After the presentations, Basma Abu-Naim (expert for planning in the Green Group of Vienna) and Sabine Gretner presented a draft for a resolution on Green urban planning concepts. There was detailed discussion paragraph by paragraph, and also written remarks that had been emailed by Jenny Jones (city councillor in the Greater London Assembly) and Petr Štěpánek, Green member of the Prague city government, could be taken into consideration. The resolution finally was adopted by all participants present on Friday and on the following day also by the delegation from Bratislava that arrived on Saturday.

In the evening, Heribert Rahdjian and Doris Müller, mayor and deputy mayoress of the 8th Viennese district Josefstadt, and the group of the local Greens provided dinner in the office of the district administration of Josefstadt. There the Greens got 32.26% of the vote in 2005 and became strongest party – for the first time since 1945 the conservative ÖVP lost the position of district mayor. Josefstadt is one of the smallest Viennese districts (approx. 23,000 inhabitants and 1 km²), but many students live there and create an “alternative” atmosphere.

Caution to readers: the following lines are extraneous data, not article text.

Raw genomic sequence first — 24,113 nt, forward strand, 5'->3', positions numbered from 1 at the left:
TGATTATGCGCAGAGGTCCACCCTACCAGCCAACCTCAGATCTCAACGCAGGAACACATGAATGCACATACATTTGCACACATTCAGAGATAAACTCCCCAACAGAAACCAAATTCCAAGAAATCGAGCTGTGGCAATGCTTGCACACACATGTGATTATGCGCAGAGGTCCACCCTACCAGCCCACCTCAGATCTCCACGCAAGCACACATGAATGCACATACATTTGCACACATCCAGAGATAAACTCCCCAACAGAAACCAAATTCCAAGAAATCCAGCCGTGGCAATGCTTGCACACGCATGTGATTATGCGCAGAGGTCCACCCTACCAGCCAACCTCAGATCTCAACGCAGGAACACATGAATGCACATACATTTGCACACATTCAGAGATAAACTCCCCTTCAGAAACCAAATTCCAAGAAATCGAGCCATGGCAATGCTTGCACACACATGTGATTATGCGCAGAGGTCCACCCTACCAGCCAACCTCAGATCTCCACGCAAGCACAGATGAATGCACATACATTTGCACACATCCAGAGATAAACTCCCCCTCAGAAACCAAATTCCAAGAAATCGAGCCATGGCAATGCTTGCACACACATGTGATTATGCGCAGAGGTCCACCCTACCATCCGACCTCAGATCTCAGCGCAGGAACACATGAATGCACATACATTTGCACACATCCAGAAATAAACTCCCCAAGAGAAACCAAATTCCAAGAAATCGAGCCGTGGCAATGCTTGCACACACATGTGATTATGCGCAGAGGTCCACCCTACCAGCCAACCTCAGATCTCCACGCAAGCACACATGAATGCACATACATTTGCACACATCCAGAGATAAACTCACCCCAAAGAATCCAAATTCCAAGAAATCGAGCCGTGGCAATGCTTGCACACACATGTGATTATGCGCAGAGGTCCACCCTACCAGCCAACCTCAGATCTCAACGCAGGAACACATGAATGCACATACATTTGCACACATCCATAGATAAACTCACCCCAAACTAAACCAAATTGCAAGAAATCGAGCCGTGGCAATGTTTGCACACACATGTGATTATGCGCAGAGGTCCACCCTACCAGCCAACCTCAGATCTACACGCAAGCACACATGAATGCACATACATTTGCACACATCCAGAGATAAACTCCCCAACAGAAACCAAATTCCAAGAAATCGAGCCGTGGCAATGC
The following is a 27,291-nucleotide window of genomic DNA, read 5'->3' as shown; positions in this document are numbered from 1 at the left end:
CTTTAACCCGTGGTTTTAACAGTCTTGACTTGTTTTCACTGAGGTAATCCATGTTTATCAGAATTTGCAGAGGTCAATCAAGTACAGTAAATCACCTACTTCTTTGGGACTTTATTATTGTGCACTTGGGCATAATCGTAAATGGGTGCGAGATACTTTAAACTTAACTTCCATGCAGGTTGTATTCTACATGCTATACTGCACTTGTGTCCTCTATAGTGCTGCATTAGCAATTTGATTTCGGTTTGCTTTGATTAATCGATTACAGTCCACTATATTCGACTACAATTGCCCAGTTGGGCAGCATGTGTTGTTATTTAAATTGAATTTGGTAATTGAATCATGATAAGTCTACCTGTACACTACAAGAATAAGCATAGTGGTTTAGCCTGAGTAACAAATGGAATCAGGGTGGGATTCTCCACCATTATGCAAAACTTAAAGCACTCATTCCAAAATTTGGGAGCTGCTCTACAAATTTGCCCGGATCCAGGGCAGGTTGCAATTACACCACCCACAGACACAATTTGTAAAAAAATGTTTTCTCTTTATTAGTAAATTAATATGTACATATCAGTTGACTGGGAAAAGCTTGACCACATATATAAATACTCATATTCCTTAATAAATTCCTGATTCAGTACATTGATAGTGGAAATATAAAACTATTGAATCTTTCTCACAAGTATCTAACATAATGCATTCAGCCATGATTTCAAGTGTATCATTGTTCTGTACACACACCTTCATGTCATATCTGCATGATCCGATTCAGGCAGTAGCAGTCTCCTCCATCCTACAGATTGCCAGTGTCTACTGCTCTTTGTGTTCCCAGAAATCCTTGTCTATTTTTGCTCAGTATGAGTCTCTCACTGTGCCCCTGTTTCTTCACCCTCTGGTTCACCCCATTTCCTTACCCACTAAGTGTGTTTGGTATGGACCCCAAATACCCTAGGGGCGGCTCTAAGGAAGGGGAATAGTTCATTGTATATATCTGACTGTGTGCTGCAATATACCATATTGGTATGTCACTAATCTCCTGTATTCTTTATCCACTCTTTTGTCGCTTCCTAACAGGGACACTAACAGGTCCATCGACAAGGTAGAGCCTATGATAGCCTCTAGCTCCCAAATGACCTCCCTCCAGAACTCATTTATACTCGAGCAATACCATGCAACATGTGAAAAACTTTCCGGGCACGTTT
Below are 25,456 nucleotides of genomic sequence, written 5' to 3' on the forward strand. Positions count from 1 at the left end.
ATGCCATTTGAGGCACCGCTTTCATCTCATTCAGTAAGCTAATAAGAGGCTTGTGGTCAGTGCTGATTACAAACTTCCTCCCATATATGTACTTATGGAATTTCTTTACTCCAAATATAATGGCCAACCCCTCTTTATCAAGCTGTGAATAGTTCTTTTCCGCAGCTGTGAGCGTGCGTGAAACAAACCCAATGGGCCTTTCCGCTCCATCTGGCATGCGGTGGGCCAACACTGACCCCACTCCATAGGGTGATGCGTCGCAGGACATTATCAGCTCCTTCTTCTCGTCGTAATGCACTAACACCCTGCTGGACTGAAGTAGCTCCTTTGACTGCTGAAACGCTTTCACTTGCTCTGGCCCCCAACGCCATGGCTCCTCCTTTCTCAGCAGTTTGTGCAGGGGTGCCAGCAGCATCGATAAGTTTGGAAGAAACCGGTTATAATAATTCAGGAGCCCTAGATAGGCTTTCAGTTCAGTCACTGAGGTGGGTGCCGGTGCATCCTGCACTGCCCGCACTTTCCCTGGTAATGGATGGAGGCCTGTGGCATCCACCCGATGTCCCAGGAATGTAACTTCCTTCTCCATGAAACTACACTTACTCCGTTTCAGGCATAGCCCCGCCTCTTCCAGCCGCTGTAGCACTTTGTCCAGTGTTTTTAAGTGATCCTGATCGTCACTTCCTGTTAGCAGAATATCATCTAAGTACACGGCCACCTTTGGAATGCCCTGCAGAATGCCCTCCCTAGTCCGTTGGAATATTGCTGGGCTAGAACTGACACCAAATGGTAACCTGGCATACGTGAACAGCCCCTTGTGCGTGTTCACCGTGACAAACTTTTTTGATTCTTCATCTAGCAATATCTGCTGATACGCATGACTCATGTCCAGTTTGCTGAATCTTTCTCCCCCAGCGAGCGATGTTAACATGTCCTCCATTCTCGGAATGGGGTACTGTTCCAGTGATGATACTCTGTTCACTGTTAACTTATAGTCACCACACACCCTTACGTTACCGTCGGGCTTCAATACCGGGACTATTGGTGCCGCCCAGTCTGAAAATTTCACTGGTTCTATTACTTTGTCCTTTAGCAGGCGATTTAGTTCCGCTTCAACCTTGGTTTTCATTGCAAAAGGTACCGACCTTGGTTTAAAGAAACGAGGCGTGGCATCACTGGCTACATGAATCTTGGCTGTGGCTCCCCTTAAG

Saturday, 27th October

In the session on Saturday morning, the issues budgeting, public debt and finance policies were on the agenda.

Oliver Schruoffeneger, city councillor in Berlin, who came to Vienna just for this keynote presentation, informed the Berlin example. The German capital Berlin has approx. 3.4 million inhabitants, the Greens scored 13.14% of the vote in the elections to the Abgeordnetenhaus (State Parliament) in September 2006 and got 23 out of 149 seats. They are in opposition to a “red-red” coalition of SPD (Social Democrats) and Left Party-PDS. On the level of the district councils, Friedrichshain-Kreuzberg is a stronghold of Die Grünen (33.04% and largest party).